[Ifeffit] sigma^2 values for multiple scattering paths (Scott Calvin/Shelly Kelly/Abhijeet Gaur); Re: Ifeffit Digest, Vol 92, Issue 5
Scott Calvin
dr.scott.calvin at gmail.com
Thu Oct 7 13:38:01 CDT 2010
Not at all unusual, Han Sen. If you think about the EXAFS equation,
you'll see that sigma^2 and amplitude primarily affect the amplitude
of the signal, while distances affect the position of the peak in the
Fourier transform (or equivalently, the spacing of peaks in chi(k)).
So sigma^2 and amplitude can trade off without affecting distance-
based aspects of the fit much.
That's why I suggested you try forcing the sigma^2 to a "reasonable"
value to see what happened to your fit. Sometimes none of the aspects
of the fit you're interested in depend strongly on the sigma^2 of low-
amplitude paths--particularly if what you're interest in is distances
or information that is in part derived from distances, like phase
identification. In those cases, the anomalous sigma^2 can be a "yellow
flag" (think about what might be causing it and decide if it's a
problem to your scientific case) rather than a "red flag" (drop
everything and resolve the problem before proceeding).
Also, note from the EXAFS equation that sigma^2 is weighted by k^2,
and amplitude is not. If fits using different k-weights result in
significantly different values of sigma^2, that can be a clue that the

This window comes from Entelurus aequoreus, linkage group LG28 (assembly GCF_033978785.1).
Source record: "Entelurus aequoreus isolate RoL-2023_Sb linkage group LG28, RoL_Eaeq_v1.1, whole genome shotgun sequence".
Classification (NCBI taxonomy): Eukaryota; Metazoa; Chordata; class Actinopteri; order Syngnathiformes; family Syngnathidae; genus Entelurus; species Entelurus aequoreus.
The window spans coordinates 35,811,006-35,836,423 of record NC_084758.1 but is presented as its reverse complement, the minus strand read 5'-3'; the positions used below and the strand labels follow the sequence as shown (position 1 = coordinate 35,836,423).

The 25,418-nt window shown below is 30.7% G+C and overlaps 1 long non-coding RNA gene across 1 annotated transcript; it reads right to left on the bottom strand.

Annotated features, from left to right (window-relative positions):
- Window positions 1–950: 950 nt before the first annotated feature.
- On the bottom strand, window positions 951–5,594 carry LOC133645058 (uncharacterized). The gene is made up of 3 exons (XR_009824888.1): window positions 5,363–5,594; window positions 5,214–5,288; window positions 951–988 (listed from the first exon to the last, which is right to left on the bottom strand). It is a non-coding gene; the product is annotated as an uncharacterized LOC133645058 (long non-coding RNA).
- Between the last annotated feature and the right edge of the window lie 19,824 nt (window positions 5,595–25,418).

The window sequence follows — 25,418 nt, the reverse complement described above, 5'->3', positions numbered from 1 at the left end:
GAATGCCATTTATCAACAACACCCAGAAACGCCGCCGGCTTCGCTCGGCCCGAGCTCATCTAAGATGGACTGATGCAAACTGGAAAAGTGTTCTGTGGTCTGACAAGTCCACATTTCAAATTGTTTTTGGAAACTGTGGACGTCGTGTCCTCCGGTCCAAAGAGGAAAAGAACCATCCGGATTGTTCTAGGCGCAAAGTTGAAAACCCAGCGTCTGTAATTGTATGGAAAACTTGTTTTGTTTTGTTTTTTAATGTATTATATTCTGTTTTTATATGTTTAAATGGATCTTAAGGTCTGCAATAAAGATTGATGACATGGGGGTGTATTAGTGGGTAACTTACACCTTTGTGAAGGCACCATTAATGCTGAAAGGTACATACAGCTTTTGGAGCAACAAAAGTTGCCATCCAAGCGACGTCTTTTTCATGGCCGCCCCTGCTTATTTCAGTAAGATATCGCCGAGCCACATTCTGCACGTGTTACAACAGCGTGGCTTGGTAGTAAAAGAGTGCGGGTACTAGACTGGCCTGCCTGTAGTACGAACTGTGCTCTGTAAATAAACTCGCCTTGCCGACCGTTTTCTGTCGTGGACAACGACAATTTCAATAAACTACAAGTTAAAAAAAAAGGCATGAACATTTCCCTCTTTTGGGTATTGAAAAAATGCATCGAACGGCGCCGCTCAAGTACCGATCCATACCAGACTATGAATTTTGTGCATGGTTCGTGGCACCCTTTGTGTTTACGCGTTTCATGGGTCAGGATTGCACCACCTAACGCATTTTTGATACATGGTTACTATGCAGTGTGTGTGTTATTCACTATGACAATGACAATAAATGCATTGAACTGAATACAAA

issue is actually one of amplitude, as in your case.
At any rate, I'm glad you solved your issue in such a satisfying way!
--Scott Calvin
Sarah Lawrence College
On Oct 7, 2010, at 11:22 AM, Han Sen Soo wrote:
> Hello Shelly and Scott,
> Thank you both again for your suggestions. It seems that after
> making the MS path more linear in my cif file, the FEFF calculation
> increased the amplitude value of the path and dramatically
> increased the sigma^2 value in the fit. Strangely, the fit values
> for the distances remain pretty much the same and the statistical
> figures of merit have improved, but the sigma^2 values are now much
> more reasonable (about twice as large, but I have a more triangular
> than linear model, so you're right Scott, your explanation does not
> work for my case). I guess the increased amplitude made a difference?
>
> Hello Abhijeet, I used a rudimentary geometrical way to get my bond
> angles. For a 3 atom triangle M-O-A, the effective MS path length
> (R_MOA) is twice the sum of the individual bond distances. So if you
> have the R_MOA, R_MO, and R_MA distances from your fits, you can use
> R_MOA - R_MO - R_MA to get the O-A bond length. And with the 3 sides
> of the triangle, you can use the geometrical Cosine Rule to get any
> of the 3 bond angles. This is just geometry so I don't know what the
> error propagation for this would be.
>
> Thanks again everyone!
> han sen
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